The Right to education - Unesco

Convention on Technical and Vocational Education, adopted by the General Conference of UNESCO at its twenty-fifth session. (Paris, 10 November 1989). 122.
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EDUCATION POLICIES AND STRATEGIES

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The Right to Education: An Analysis of UNESCO’s Standard-setting Instruments

Yves Daudet, Kishore Singh

Education Policies and Strategies 2

The Right to Education : An Analysis of UNESCO’s Standard-setting Instruments

Yves Daudet, Kishore Singh

UNESCO

Authors: Yves Daudet,

Professor of International Law, Université de Paris I – PanthéonSorbonne and Vice-President of the University

Kishore Singh, Programme Specialist, Education Sector, UNESCO, Paris

The authors are responsible for the choice and presentation of the facts contained in this work and for the opinions expressed therein, which are not necessarily those of UNESCO and do not commit the Organization. The designations employed and the presentation of the material in this publication do not imply the expression of any opinion whatsoever on the part of UNESCO concerning the legal status of any country, territory, city or area or of its authorities, or concerning the delimitation of its frontiers or boundaries. Any part of this publication may be freely reproduced with the appropriate acknowledgement.

Published in 2001 by the United Nations Educational, Scientific and Cultural Organization 7 place de Fontenoy, 75352 Paris 07 SP

© UNESCO 2001 Original in French Printed in France

Preface

The plight of millions of children and adults with no access to basic education in today’s “knowledge society” calls for sweeping measures to guarantee education for all. The World Education Forum held in Dakar in April 2000 gave new impetus to an international movement for achievement of the right to education for all. This was occasion for a renewed commitment, under UNESCO’s auspices, to this noble goal. The right to education is central to UNESCO’s mission: to ensure “full and equal opportunities for education for all”. Guided by that fundamental mission, UNESCO has elaborated standard-setting instruments that give expression to that right in all its aspects. The Dakar Framework for Action – the most recent instrument, adopted at the World Education Forum – vigorously reaffirms the right to education, thus strengthening its moral and political but also legal foundation, with a view to achieving this right for our children and grandchildren: ensuring that all peoples, the world over, receive proper schooling is the greatest moral challenge of our time. Faced with this challenge, UNESCO, which is responsible for coordinating the movement launched at the World Education Forum, needs to act with renewed momentum. It should concentrate on monitoring the implementation in Member States of the international instruments developed by the Organization, particularly since Member States play the central role in UNESCO’s standard-setting activity. I take great pleasure and interest in introducing this publication, The Right to Education: An Analysis of UNESCO’s Standard-setting Instruments. It highlights the scope and richness of UNESCO’s standard-setting activity in order to make it more widely known. It sheds new light on the right to education by analysing all of UNESCO’s instruments in support of that right as a coherent whole. This analysis gives us a greater appreciation of both the legal and the moral force of these instruments, bearing in mind those who are beneficiaries of the right to education. It also deals with the organization by UNESCO of means and mechanisms of follow-up – control procedures and, in particular, follow-up action – to conventions, declarations and recommendations, regardless of their binding nature. This study shows how broad UNESCO’s standard-setting action actually is, covering as it does tangible measures for fully implementing the right to education.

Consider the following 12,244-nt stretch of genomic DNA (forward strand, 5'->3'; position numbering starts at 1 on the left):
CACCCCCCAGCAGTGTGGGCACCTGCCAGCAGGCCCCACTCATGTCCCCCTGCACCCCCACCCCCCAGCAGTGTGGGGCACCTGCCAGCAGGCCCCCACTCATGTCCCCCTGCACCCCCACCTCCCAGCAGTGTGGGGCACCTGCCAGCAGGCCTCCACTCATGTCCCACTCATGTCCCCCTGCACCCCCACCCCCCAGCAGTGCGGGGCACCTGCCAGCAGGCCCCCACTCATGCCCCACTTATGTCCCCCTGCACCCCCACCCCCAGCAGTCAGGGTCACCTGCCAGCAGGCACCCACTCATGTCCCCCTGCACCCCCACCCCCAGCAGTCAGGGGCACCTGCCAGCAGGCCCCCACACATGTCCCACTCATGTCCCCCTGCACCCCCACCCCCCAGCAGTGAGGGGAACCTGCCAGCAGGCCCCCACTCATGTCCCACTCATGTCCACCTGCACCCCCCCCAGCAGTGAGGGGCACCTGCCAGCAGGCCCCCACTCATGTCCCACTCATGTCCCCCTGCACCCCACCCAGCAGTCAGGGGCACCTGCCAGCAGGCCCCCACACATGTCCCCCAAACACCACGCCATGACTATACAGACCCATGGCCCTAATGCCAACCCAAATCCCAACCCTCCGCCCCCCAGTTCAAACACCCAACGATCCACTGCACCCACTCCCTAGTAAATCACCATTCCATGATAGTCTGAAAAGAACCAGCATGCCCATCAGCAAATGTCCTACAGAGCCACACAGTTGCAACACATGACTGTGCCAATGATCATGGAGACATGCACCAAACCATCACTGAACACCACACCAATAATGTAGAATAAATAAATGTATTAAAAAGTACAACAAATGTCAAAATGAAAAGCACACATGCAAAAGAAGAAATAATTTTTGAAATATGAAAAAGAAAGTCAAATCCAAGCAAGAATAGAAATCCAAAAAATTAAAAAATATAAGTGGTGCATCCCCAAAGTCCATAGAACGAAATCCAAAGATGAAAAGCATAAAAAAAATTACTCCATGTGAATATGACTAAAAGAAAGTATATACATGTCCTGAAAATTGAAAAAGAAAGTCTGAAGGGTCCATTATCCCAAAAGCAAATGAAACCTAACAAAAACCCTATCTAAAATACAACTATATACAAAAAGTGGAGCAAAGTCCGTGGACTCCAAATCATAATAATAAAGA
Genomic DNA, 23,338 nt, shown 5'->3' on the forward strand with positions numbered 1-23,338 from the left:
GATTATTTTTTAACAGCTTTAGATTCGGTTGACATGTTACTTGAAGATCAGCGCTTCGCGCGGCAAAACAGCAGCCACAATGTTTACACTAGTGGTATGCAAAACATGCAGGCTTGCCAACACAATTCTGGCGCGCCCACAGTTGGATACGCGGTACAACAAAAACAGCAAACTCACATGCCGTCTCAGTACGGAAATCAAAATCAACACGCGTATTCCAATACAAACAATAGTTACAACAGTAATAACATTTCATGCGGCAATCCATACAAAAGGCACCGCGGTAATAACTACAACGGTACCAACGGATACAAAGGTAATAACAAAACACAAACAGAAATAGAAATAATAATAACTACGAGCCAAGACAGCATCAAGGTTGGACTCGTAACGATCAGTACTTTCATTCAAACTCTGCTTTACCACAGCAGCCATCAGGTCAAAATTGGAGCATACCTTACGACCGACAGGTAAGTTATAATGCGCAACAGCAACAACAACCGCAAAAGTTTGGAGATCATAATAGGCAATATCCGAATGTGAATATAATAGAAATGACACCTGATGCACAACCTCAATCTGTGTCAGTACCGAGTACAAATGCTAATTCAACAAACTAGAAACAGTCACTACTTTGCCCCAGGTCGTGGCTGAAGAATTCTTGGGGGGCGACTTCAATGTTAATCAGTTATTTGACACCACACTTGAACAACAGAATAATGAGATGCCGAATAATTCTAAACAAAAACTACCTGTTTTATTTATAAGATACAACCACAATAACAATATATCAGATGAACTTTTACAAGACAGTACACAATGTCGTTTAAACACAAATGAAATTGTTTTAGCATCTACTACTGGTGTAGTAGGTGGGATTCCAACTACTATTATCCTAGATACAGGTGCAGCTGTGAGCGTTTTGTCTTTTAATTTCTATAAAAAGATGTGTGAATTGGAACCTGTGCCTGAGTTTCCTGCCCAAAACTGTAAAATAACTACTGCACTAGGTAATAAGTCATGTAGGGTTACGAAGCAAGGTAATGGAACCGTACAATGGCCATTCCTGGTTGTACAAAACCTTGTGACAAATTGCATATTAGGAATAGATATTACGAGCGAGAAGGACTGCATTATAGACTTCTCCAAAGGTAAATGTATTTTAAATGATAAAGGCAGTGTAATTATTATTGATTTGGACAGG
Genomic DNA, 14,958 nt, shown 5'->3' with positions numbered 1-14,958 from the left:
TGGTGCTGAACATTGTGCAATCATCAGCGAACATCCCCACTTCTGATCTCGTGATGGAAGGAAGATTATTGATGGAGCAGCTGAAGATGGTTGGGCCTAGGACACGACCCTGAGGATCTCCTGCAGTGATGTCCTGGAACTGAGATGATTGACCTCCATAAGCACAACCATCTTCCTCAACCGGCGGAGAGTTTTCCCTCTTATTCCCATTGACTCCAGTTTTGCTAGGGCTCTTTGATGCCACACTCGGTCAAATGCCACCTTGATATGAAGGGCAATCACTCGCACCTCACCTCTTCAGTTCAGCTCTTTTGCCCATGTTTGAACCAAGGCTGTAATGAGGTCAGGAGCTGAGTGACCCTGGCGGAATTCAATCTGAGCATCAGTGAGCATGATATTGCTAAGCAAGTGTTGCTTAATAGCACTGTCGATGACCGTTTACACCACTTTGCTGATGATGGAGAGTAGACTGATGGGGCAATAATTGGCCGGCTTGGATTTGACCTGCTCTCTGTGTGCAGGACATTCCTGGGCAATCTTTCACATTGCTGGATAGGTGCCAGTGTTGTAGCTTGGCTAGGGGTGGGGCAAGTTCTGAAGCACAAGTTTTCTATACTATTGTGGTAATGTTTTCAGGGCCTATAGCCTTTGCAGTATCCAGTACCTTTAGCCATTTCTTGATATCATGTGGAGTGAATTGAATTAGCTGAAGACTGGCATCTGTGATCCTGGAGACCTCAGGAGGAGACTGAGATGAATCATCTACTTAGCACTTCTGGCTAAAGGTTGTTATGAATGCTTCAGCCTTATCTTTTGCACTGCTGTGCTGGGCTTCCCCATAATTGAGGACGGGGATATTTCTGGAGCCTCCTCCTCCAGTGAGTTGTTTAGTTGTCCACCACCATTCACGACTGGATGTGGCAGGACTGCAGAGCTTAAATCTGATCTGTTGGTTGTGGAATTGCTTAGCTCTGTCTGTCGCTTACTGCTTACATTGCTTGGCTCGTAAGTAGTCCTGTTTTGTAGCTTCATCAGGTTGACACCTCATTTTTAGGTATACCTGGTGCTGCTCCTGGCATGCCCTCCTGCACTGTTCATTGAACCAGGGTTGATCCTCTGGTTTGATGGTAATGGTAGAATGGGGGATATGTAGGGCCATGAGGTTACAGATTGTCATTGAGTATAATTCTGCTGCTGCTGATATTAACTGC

This work comes in response to the Organization’s concern to bring its standardsetting instruments into broader use, with the support not only of Member States as prime move